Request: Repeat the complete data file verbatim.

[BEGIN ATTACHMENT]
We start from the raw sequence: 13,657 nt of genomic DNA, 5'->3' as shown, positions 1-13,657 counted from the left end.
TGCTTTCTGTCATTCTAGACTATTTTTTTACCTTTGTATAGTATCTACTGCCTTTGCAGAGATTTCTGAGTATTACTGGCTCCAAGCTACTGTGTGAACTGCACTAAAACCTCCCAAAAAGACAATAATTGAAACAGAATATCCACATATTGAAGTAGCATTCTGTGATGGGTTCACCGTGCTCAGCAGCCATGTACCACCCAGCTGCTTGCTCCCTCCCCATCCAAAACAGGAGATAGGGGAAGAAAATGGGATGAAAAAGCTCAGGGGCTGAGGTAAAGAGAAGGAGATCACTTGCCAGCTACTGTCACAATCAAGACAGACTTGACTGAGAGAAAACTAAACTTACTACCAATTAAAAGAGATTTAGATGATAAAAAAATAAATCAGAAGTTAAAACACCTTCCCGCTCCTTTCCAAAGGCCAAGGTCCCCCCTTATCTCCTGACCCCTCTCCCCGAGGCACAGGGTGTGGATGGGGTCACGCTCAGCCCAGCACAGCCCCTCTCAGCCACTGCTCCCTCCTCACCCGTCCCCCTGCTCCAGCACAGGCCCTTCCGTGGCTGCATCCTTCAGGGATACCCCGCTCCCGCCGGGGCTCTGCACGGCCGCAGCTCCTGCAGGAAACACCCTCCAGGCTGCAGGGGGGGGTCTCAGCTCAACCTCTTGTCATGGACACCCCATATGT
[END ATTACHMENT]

We start from the raw sequence: 13,657 nt of genomic DNA, 5'->3' as shown, positions 1-13,657 counted from the left end.
TGCTTTCTGTCATTCTAGACTATTTTTTTACCTTTGTATAGTATCTACTGCCTTTGCAGAGATTTCTGAGTATTACTGGCTCCAAGCTACTGTGTGAACTGCACTAAAACCTCCCAAAAAGACAATAATTGAAACAGAATATCCACATATTGAAGTAGCATTCTGTGATGGGTTCACCGTGCTCAGCAGCCATGTACCACCCAGCTGCTTGCTCCCTCCCCATCCAAAACAGGAGATAGGGGAAGAAAATGGGATGAAAAAGCTCAGGGGCTGAGGTAAAGAGAAGGAGATCACTTGCCAGCTACTGTCACAATCAAGACAGACTTGACTGAGAGAAAACTAAACTTACTACCAATTAAAAGAGATTTAGATGATAAAAAAATAAATCAGAAGTTAAAACACCTTCCCGCTCCTTTCCAAAGGCCAAGGTCCCCCCTTATCTCCTGACCCCTCTCCCCGAGGCACAGGGTGTGGATGGGGTCACGCTCAGCCCAGCACAGCCCCTCTCAGCCACTGCTCCCTCCTCACCCGTCCCCCTGCTCCAGCACAGGCCCTTCCGTGGCTGCATCCTTCAGGGATACCCCGCTCCCGCCGGGGCTCTGCACGGCCGCAGCTCCTGCAGGAAACACCCTCCAGGCTGCAGGGGGGGGTCTCAGCTCAACCTCTTGTCATGGACACCCCATATGT